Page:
Adults offered 'bolt-on' maths

20th November 1998 at 00:00
Every adult in Britain could get the option of a bite-sized course in mathematics under a revolutionary scheme drawn up by Government curriculum advisers.

A new range of 60-hour maths programmes, to be run by the three main examination boards, are the first to bridge the divide between academic and vocational study. They offer "bolt-on" mathematics for any student, whether in school, college or the workplace.

The initiative has already been warmly welcomed by maths educators, including traditionalists, who are concerned that most adults have no opportunity to study the subject.

Lack of mathematical knowledge has frequently been cited as a factor in the under-performance of the British workforce.

Students in schools and colleges are already studying pilot versions of the qualification, provisionally titled "Free Standing Maths Units".

The Qualifications and Curriculum Authority, which devised the scheme, has described the maths involved as "rigorous". Ranging from foundation (GCSE equivalent) to advanced levels, it provides intensive coverage of the mathematics relevant to a range of other fields - calculus for science students, for example, or statistics for geographers.

"There's a huge public demand for maths, and these units provide the sort of maths that people need in an accessible, bite-sized chunk," said Professor Alison Wolf from London University's Institute of Education, who has backed the qualification from the start.

"This is a way of broadening the post-16 curriculum without trying to turn everybody into four and five A-level people, and it's desperately overdue. "

The courses will be roughly the size of one sixth of a single A-level module or a single GNVQ unit. But students cannot build up the units to create either of thesequalifications.

Dr John Marks, director of the Educational Research Trust and a well-known critic of Britain's vocational qualification system, welcomed the units:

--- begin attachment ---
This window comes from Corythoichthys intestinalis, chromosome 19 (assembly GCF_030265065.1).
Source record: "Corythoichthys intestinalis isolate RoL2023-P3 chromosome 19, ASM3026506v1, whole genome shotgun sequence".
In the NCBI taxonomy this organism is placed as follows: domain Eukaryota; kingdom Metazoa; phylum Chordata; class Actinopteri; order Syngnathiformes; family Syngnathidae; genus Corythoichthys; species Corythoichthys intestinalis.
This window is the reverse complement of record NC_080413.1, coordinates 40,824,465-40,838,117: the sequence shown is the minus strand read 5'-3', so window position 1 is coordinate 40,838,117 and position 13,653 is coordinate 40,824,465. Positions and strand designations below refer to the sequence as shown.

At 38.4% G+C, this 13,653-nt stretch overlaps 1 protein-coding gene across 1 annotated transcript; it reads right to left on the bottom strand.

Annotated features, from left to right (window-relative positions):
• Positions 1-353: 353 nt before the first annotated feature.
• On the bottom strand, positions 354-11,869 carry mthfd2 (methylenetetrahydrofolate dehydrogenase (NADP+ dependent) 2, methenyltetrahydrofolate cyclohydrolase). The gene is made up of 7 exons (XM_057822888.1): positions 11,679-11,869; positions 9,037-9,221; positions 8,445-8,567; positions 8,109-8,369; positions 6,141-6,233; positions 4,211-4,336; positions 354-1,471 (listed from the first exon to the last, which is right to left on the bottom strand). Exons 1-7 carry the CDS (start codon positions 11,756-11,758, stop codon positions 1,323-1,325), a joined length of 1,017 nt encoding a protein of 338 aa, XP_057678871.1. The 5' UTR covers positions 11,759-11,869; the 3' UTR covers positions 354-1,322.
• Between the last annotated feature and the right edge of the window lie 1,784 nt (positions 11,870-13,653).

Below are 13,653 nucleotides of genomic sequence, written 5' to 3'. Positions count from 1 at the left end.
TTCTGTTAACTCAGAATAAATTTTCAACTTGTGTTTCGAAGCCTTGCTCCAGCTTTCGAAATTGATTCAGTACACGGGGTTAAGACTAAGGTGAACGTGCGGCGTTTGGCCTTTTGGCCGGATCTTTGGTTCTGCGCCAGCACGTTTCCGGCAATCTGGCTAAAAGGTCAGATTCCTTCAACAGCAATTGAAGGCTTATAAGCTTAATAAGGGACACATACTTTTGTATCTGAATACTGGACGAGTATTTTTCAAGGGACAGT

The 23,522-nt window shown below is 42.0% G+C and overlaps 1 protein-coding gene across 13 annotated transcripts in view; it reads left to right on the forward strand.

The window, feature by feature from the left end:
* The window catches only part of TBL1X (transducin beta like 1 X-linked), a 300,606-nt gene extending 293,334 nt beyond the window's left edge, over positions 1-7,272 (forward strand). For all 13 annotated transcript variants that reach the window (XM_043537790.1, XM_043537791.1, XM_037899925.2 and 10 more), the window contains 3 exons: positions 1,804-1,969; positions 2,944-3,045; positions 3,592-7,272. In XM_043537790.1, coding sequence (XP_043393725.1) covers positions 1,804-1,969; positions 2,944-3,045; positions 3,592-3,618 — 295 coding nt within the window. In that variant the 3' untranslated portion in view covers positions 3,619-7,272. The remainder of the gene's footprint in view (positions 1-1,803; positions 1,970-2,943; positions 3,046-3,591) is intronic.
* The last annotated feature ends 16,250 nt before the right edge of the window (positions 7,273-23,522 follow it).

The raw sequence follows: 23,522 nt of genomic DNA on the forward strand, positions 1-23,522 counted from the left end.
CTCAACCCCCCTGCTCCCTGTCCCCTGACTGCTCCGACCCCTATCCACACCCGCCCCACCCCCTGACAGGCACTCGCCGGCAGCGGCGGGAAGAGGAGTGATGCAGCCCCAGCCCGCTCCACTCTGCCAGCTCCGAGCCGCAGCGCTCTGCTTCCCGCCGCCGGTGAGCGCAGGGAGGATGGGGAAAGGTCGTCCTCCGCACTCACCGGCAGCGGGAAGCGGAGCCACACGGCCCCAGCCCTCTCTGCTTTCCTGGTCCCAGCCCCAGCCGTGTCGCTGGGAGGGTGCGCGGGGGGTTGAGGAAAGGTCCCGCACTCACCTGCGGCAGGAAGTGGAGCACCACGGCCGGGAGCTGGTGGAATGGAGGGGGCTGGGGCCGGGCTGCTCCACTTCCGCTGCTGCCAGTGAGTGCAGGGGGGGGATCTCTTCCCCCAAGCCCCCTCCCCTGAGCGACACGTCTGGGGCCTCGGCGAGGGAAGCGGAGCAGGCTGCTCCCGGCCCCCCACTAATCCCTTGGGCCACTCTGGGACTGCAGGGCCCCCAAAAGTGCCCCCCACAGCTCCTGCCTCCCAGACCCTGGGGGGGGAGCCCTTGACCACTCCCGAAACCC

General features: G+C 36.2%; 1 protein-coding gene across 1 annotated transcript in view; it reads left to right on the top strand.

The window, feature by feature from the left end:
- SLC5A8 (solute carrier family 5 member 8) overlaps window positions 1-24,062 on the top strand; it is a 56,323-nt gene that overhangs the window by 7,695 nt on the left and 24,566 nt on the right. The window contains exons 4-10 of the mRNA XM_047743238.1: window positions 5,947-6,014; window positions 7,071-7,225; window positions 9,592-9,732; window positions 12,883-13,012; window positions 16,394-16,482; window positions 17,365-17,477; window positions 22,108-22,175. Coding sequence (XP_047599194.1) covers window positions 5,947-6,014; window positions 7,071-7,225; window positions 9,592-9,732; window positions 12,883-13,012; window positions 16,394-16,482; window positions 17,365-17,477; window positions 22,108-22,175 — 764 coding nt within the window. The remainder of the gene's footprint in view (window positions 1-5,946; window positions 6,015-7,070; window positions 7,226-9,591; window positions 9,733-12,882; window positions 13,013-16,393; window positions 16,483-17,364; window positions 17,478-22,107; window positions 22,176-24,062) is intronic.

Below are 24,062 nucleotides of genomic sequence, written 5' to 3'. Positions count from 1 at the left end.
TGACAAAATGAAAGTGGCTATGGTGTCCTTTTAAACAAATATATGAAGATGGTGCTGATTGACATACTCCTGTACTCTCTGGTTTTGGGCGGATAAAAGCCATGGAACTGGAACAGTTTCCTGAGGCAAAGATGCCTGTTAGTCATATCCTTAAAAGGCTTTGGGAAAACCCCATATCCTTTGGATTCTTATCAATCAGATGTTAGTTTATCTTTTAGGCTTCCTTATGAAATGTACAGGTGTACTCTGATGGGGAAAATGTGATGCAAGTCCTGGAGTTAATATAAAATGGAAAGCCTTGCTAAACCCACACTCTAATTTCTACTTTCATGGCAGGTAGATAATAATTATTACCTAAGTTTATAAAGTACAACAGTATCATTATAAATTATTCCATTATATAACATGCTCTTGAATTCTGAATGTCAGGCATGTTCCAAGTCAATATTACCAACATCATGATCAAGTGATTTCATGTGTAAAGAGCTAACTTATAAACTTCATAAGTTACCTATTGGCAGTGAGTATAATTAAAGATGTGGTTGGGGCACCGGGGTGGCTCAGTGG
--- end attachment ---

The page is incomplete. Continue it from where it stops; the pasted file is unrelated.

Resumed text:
"There's a big need for them. There seems to be a great gap in the system for teaching mathematics from 16 to 19," he said.

But Professor Alan Smithers, of Liverpool University's centre for education and employment, was doubtful about the value of the courses. He believes a more appropriate alternative might be to develop already recognised maths qualifications such as the AS-levels.

He suggested the units were developed with the long-term demise of A-levels in mind.

"The A-levels and GNVQs would dissolve into modules and you would now have these maths units. Students could accumulate modules appropriate to where they want to go. It would be open to the QCA to specify these maths units as a way of all students continuing with maths post-16," he said.

But Dr Jack Abramsky, one of the QCA's principal subject officer for maths, said: "The aim is to provide real, in-depth study which students can apply to other courses of study.

"There are many very bright GCSE students who don't do any more maths for the rest of their lives. That's a shame and a waste of talent. Now there is an opportunity to do a little maths beyond GCSE."


* The new maths programme will be generally available from September 2000.

* Units will be of a similar size to the new modules being developed for A and AS-level maths courses - also due out in 2000.

* Units will not "add up" to make an A-level, but "add on" to other courses, such as business studies or art and design.

* 45 of the 60 hours are expected to be teacher directed - and will require good liaison between subject departments.

* Students will have to produce a portfolio of work and successfully complete a written exam to gain a unit qualification.

* A foundation level unit would equate to a GCSE pass at grades D to G, with an intermediate reflecting an A* to C grade pass.

* Advanced units would take candidates beyond the top end of GCSE and into A-level standard.

* Units could support science, social science, business, engineering, teacher training and foundation courses.

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